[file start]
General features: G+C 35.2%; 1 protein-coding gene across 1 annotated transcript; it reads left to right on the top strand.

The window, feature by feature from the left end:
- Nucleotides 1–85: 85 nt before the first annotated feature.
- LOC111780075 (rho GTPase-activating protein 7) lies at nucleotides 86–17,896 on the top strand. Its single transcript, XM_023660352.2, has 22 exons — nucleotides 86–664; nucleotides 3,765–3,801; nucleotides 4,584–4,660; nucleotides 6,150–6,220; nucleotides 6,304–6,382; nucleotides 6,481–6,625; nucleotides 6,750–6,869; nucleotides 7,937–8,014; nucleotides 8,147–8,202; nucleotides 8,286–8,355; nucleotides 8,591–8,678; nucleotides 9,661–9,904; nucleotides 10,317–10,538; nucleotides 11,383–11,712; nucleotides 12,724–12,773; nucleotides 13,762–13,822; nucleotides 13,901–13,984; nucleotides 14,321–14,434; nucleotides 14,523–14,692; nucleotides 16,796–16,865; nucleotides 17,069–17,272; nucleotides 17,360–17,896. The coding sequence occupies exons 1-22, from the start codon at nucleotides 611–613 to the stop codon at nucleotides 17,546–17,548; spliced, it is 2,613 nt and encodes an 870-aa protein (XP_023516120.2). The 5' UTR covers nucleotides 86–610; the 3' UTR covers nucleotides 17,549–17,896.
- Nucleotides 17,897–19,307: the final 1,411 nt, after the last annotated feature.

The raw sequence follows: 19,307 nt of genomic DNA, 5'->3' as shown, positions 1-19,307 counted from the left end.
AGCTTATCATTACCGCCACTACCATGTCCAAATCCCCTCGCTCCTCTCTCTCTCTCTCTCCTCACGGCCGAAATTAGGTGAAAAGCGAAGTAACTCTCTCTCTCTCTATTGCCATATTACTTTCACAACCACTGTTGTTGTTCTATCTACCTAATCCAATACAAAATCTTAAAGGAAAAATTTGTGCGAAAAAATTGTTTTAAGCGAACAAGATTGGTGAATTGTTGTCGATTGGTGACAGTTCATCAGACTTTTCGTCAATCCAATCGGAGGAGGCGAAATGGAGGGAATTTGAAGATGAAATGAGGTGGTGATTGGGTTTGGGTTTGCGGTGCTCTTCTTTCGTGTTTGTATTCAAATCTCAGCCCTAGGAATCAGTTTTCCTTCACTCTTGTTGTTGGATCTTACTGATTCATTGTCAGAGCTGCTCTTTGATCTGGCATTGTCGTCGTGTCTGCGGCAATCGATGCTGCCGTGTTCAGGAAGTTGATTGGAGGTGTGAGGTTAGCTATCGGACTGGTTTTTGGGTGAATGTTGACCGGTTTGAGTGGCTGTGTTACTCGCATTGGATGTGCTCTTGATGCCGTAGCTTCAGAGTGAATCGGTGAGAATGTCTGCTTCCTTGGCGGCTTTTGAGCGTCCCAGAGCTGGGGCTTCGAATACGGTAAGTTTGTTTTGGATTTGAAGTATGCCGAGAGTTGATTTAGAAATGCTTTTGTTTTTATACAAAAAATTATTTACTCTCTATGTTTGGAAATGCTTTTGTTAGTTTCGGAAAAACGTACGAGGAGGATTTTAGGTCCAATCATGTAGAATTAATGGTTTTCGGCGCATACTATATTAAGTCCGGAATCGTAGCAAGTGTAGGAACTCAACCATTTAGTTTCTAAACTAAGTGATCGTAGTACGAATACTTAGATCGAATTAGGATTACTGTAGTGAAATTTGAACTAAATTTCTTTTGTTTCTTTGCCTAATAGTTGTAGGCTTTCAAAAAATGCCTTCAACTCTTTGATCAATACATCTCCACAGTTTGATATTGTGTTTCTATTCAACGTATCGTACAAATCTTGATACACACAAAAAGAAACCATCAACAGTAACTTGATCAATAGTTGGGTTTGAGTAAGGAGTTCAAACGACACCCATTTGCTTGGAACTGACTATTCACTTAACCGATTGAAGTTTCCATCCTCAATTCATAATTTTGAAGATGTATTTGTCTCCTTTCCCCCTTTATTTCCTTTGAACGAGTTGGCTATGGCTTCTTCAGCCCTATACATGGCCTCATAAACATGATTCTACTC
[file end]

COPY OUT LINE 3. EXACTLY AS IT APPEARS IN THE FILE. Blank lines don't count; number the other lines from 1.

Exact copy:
- Nucleotides 1–85: 85 nt before the first annotated feature.